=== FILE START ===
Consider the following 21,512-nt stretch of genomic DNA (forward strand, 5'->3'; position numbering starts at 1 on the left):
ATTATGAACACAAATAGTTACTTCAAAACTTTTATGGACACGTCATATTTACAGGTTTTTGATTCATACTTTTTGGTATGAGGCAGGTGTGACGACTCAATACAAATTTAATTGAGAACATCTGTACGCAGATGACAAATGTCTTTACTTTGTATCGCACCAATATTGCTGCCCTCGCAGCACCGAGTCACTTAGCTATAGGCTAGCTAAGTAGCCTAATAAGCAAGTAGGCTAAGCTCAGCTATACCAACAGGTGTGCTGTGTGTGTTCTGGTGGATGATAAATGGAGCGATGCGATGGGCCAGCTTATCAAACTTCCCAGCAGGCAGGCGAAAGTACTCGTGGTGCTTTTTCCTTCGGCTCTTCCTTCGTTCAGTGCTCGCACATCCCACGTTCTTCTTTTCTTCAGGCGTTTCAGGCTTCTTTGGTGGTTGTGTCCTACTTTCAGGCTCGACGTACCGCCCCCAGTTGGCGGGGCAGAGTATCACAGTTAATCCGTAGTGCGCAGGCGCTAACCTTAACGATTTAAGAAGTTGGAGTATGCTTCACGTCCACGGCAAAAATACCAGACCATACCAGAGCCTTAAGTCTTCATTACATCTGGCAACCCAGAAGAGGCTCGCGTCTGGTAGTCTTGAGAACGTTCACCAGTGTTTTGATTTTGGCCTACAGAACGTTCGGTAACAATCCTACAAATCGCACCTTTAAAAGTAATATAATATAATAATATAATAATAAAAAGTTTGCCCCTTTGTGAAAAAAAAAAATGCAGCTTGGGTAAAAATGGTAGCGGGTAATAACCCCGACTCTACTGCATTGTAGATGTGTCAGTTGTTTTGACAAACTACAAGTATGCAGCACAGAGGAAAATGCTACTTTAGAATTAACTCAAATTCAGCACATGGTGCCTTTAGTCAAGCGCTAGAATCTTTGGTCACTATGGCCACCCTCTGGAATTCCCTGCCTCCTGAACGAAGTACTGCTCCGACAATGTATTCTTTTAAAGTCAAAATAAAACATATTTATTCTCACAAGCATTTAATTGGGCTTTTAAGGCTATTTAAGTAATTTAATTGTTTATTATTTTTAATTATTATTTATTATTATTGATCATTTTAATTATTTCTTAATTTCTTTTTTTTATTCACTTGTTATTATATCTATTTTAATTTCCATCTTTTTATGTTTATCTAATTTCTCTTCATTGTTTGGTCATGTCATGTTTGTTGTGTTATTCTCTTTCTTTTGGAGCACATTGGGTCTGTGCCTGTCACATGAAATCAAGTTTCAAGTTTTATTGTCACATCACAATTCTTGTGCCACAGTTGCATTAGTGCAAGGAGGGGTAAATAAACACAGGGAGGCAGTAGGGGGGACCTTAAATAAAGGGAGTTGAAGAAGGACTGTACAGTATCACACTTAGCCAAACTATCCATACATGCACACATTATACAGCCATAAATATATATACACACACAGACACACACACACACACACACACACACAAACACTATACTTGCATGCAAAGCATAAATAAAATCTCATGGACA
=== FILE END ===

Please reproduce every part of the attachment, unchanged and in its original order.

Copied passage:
Consider the following 21,512-nt stretch of genomic DNA (forward strand, 5'->3'; position numbering starts at 1 on the left):
ATTATGAACACAAATAGTTACTTCAAAACTTTTATGGACACGTCATATTTACAGGTTTTTGATTCATACTTTTTGGTATGAGGCAGGTGTGACGACTCAATACAAATTTAATTGAGAACATCTGTACGCAGATGACAAATGTCTTTACTTTGTATCGCACCAATATTGCTGCCCTCGCAGCACCGAGTCACTTAGCTATAGGCTAGCTAAGTAGCCTAATAAGCAAGTAGGCTAAGCTCAGCTATACCAACAGGTGTGCTGTGTGTGTTCTGGTGGATGATAAATGGAGCGATGCGATGGGCCAGCTTATCAAACTTCCCAGCAGGCAGGCGAAAGTACTCGTGGTGCTTTTTCCTTCGGCTCTTCCTTCGTTCAGTGCTCGCACATCCCACGTTCTTCTTTTCTTCAGGCGTTTCAGGCTTCTTTGGTGGTTGTGTCCTACTTTCAGGCTCGACGTACCGCCCCCAGTTGGCGGGGCAGAGTATCACAGTTAATCCGTAGTGCGCAGGCGCTAACCTTAACGATTTAAGAAGTTGGAGTATGCTTCACGTCCACGGCAAAAATACCAGACCATACCAGAGCCTTAAGTCTTCATTACATCTGGCAACCCAGAAGAGGCTCGCGTCTGGTAGTCTTGAGAACGTTCACCAGTGTTTTGATTTTGGCCTACAGAACGTTCGGTAACAATCCTACAAATCGCACCTTTAAAAGTAATATAATATAATAATATAATAATAAAAAGTTTGCCCCTTTGTGAAAAAAAAAAATGCAGCTTGGGTAAAAATGGTAGCGGGTAATAACCCCGACTCTACTGCATTGTAGATGTGTCAGTTGTTTTGACAAACTACAAGTATGCAGCACAGAGGAAAATGCTACTTTAGAATTAACTCAAATTCAGCACATGGTGCCTTTAGTCAAGCGCTAGAATCTTTGGTCACTATGGCCACCCTCTGGAATTCCCTGCCTCCTGAACGAAGTACTGCTCCGACAATGTATTCTTTTAAAGTCAAAATAAAACATATTTATTCTCACAAGCATTTAATTGGGCTTTTAAGGCTATTTAAGTAATTTAATTGTTTATTATTTTTAATTATTATTTATTATTATTGATCATTTTAATTATTTCTTAATTTCTTTTTTTTATTCACTTGTTATTATATCTATTTTAATTTCCATCTTTTTATGTTTATCTAATTTCTCTTCATTGTTTGGTCATGTCATGTTTGTTGTGTTATTCTCTTTCTTTTGGAGCACATTGGGTCTGTGCCTGTCACATGAAATCAAGTTTCAAGTTTTATTGTCACATCACAATTCTTGTGCCACAGTTGCATTAGTGCAAGGAGGGGTAAATAAACACAGGGAGGCAGTAGGGGGGACCTTAAATAAAGGGAGTTGAAGAAGGACTGTACAGTATCACACTTAGCCAAACTATCCATACATGCACACATTATACAGCCATAAATATATATACACACACAGACACACACACACACACACACACACACAAACACTATACTTGCATGCAAAGCATAAATAAAATCTCATGGACA